Monday, September 3, 2012
Adventures in Photography: Reflections of the Past
Having studied the images in the restaurant so many times, I have every detail of them memorized. When I was actually standing in these locations it was difficult to conceive of a different way to photograph these iconic locations.
Photographing iconic locations can be fantastic. Standing in the same spot that master photographers stood at and created great images in the past, is a wonderful way to study the craft of photography. Simply trying to recreate masterpiece images is a great way to improve your skills and understanding of photography.
Another step towards improving as a photographer is to visit iconic locations and create new images. This is harder than it may seem. Iconic locations have been photographed and painted thousands, if not millions of times. Finding a new way to portray them can seem nearly impossible.
On my recent trip to Rome, I was able to visit the Coliseum multiple times. On the first and second visit, I made images that were similar to those that I had seen before. I was happy with those images, but I knew that I had not added anything of my own to the scene.
On my third visit to the Coliseum, I went after a late afternoon rainstorm. Stormy weather often provides the opportunity to create great images. I was not disappointed. I started with some street photography in front of the Coliseum. I kept my shutter open for 20-30 seconds and allowed the traffic to zoom through the frame with bright tail and headlights. These images were very pleasing to me, but I was standing next to another photographer who was making similar images. I knew my images would be unique, but I could only imagine how many times similar images had been created before.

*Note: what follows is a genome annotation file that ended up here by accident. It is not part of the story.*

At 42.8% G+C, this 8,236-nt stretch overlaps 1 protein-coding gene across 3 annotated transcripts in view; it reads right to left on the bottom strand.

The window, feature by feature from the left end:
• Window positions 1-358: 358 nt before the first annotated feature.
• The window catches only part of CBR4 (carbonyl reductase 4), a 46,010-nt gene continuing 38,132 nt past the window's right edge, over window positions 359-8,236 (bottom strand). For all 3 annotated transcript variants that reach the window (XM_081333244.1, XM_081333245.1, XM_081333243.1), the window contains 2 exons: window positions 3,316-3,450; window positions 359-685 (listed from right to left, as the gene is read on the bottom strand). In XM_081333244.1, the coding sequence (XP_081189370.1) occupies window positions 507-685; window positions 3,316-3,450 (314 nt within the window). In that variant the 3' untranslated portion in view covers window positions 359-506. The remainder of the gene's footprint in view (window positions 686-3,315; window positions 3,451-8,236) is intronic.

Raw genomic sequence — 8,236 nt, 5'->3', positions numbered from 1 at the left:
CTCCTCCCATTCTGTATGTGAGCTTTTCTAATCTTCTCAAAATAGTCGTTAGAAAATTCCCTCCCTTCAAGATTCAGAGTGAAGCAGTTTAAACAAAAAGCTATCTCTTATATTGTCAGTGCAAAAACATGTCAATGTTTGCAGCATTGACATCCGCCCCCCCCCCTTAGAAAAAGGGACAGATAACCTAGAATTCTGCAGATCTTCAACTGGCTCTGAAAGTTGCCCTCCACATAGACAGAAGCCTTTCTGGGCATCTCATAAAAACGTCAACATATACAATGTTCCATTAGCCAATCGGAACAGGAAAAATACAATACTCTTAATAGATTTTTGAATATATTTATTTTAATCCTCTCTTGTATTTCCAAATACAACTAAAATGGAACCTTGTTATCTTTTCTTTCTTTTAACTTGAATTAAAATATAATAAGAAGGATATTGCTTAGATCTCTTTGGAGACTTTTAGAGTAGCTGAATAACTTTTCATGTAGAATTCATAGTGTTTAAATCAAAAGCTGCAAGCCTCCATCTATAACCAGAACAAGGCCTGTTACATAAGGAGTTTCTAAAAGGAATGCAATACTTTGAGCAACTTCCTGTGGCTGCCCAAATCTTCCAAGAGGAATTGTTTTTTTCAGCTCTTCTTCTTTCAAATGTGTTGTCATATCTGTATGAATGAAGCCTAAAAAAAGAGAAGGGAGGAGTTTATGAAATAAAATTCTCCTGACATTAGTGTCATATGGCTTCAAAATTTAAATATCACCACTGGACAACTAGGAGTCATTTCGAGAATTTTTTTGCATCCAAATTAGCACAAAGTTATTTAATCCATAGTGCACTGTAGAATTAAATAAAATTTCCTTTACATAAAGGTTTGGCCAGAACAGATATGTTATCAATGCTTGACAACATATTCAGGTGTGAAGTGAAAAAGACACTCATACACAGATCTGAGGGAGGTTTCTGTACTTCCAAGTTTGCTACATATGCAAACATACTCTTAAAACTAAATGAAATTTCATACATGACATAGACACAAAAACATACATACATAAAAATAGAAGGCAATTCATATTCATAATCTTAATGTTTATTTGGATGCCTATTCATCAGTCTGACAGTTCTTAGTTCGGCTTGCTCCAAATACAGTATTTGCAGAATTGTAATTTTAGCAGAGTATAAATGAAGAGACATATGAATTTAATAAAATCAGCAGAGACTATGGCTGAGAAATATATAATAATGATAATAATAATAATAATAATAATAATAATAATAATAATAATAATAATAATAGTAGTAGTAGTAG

Crossing the street, I headed towards Constantine’s Arch to search for a new composition. I didn’t have to go far before I found a large puddle reflecting the Coliseum in all of its glory. I studied the scene for a few moments and decided to photograph only the reflection. The puddle thinned out at the top of the frame making it look almost like a river flowing into a lake. I placed that thin part of the puddle in the upper right corner to pull the viewer’s eye into the image.
After making a few images of the reflection, a Russian lady asked me what I was waiting to see. I showed her the reflection and the image that I had made. She was very surprised to see something that was right in front of her. Like most people, she had probably only looked at the Coliseum in the same ways that we have always seen it.
This month’s tip: Try seeing familiar locations in new ways. View them from above or below your normal vantage point. Visit these locations at different times of day or in different seasons. Look at them upside down. You may just find some art in your everyday life.